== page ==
Martin Luther took his vows very seriously. He was driven by his desire to find the merciful God. He said, "In the monastery I did not think about women, money, or possessions; instead my heart trembled and fidgeted about whether God would bestow his grace on me. For I had strayed from faith and could not but imagine that I had angered God, whom I in turn had to appease by doing good works."

Luther worked so hard at fasting and prayer that he was sometimes found unconscious in his austere little cubicle. He was obsessed that he would die with some unknown sin that would condemn him. In spite of fasting, detailed self-examination, even scourging, and every form of self-discipline that existed in the already strict order he had joined, he was utterly without peace of mind. The awful consciousness of the majesty and holiness of God, which had almost crushed him as he celebrated his first mass, never completely left him. He was tormented by the recognition of his own sin, and by the question, "Have I fasted, watched, prayed and confessed enough?"

It was one day in 1508 or 1509 that the Holy Spirit opened Martin Luther's eyes. He had been a monk for three or four years when, while reading the first chapter of Romans, he was struck by verse 17: " it is written, ‘The just shall live by faith.’" It was as if "…the door of heaven had been thrown open wide."

It was to become the heart of Luther's theology, the truth that he would be willing to die for: "justification by faith offered to us freely in the gospel of Jesus Christ." All of his writings, which were encyclopedic by any human measure in any era, and for which he never took one cent while making his publisher wealthy, were nothing but an expansion of those six words—the just shall live by faith.

Those words did not remotely describe the Christian practice of his day, and the unlikely monk began to write and preach his way, as a professor and pastor of the Castle Church of Wittenburg, toward the collision with the Church of Rome that changed history. He knew eternity was in the balance every time he preached to his Saxon congregation and he knew the truth by which God had enlightened him was unpopular and objectionable to some, but he could do no less for the immortal souls entrusted to his care.

Most historians skim over the Reformation as an argument over indulgences that financed all manner of escapades by a corrupt pope. Church members were enticed to purchase them by the pope’s pronouncements that such would buy their deceased relatives out of purgatory and into heaven—a blasphemous idea and one of Luther’s ninety-five debating points.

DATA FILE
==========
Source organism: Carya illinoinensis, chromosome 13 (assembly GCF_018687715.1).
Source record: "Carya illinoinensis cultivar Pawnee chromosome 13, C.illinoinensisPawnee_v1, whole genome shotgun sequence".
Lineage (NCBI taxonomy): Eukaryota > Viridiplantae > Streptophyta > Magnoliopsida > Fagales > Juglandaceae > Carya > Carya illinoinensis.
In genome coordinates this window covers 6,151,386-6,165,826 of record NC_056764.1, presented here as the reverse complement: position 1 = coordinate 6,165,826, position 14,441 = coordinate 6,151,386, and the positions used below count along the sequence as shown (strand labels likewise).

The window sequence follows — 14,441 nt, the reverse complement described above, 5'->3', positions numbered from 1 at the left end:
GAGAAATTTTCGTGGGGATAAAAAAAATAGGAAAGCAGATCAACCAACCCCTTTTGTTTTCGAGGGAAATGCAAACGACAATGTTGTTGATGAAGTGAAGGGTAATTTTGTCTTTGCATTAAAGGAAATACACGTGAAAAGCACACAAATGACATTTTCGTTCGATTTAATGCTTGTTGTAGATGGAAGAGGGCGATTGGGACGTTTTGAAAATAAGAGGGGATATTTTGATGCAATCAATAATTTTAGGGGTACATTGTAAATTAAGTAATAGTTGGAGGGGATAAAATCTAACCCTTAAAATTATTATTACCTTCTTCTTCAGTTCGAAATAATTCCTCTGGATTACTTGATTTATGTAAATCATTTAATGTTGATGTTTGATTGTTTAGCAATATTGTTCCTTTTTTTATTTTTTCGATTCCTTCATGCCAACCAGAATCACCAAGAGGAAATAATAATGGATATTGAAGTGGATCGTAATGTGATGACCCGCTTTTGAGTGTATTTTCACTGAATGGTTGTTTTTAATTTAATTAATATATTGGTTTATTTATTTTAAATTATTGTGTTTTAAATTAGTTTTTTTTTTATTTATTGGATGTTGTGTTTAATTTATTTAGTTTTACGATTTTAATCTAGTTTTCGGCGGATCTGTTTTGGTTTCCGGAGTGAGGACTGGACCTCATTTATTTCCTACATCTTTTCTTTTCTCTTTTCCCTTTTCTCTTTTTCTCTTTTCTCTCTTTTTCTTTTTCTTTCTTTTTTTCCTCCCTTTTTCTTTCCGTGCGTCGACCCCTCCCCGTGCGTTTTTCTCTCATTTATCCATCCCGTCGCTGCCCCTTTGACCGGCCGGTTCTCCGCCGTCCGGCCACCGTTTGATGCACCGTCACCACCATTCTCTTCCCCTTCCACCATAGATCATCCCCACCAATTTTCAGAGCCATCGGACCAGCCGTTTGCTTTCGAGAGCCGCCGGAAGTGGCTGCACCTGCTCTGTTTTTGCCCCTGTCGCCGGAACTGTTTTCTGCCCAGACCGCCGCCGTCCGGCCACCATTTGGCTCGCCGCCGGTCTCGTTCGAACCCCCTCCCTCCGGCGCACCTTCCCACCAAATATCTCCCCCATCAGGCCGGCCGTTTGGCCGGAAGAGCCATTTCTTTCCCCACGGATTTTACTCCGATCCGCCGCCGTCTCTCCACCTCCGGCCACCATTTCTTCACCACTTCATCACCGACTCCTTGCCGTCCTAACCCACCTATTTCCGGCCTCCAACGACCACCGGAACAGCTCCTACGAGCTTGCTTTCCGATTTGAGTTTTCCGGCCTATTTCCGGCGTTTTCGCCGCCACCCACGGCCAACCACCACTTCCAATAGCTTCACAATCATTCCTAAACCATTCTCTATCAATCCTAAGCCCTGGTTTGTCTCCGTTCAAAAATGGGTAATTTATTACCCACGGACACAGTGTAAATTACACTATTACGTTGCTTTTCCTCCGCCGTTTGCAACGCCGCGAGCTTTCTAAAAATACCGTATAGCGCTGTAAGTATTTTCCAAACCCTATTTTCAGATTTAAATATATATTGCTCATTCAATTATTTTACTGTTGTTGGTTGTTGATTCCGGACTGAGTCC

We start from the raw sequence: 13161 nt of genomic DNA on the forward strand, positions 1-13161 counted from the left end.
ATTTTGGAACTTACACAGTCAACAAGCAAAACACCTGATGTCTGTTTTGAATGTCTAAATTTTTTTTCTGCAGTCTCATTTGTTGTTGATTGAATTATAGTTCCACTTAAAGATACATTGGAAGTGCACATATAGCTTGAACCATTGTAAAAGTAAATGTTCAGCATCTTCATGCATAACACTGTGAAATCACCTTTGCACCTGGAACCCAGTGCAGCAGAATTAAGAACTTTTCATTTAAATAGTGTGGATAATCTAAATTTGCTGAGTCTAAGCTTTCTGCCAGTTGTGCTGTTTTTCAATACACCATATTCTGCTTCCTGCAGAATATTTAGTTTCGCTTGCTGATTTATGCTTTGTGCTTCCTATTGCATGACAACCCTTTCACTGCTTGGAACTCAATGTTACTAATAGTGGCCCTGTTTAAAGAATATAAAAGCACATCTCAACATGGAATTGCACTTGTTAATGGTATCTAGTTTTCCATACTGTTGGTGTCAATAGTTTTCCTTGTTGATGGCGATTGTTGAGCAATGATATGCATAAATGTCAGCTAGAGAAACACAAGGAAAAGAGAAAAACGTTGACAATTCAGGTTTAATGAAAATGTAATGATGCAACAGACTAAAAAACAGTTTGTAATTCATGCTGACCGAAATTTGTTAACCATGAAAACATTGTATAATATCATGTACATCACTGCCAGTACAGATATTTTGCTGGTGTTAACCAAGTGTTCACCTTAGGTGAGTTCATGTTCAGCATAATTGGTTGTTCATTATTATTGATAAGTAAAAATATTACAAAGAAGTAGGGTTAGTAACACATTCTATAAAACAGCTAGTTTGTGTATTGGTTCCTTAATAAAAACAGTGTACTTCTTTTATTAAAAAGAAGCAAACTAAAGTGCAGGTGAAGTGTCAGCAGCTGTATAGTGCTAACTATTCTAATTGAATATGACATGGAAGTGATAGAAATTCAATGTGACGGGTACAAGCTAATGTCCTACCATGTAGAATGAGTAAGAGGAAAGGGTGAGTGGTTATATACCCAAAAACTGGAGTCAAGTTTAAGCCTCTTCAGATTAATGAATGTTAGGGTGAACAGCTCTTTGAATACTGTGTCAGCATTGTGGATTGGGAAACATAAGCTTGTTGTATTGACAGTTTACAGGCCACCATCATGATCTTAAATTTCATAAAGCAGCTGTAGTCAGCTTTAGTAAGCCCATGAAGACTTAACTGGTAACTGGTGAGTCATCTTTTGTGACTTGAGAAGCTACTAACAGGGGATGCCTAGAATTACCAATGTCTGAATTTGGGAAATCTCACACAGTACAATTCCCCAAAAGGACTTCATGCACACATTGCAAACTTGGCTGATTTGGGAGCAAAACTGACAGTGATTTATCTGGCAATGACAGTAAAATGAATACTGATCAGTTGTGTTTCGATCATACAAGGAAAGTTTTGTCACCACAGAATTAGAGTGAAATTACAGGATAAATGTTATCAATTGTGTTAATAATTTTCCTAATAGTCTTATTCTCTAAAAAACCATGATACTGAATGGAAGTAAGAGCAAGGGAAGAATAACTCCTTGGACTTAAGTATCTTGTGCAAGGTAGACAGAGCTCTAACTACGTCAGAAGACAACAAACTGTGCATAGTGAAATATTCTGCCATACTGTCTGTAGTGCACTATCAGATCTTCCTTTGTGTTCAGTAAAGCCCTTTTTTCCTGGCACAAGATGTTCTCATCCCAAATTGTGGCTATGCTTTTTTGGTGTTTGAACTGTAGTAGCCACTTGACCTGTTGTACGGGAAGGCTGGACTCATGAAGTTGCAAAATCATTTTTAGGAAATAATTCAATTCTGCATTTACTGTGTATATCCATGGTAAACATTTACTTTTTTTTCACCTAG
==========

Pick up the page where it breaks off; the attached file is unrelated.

But the real issue of the Reformation, "the hinge," as Luther called it, was justification by faith alone. Luther believed that justification by works as practiced by the Catholic Church was not what God had revealed in the Scriptures and was in fact under condemnation. He shared Augustine’s conviction, stated over a thousand years earlier, and of course the apostle Paul, that salvation was by grace alone.

As Luther stood before his accusers at the Diet of Worms he was the picture of godly calm, but the day before, April 17th, the first day of his trial had been a different story. He had ridden proudly into Worms at the head of a massive entourage of his followers. When a friend advised him enroute by letter not to enter Worms, he replied by letter in his usual bombastic way, "Though there were as many devils in Worms as there are tiles on the roofs, I will go there."

Yet he was gravely ill enroute, probably from the stress. A crowd of 2000 people gathered around his carriage when he arrived in Worms at a guesthouse of his King, Frederick the Wise of Saxony. He had been given safe passage by the pope, but so had John Huss a century earlier, and virtually no one thought it meant anything this time either. People were more anxious to see Luther than the Emperor Charles V himself, a fact that must been hard on the ego of the twenty-one-year-old emperor.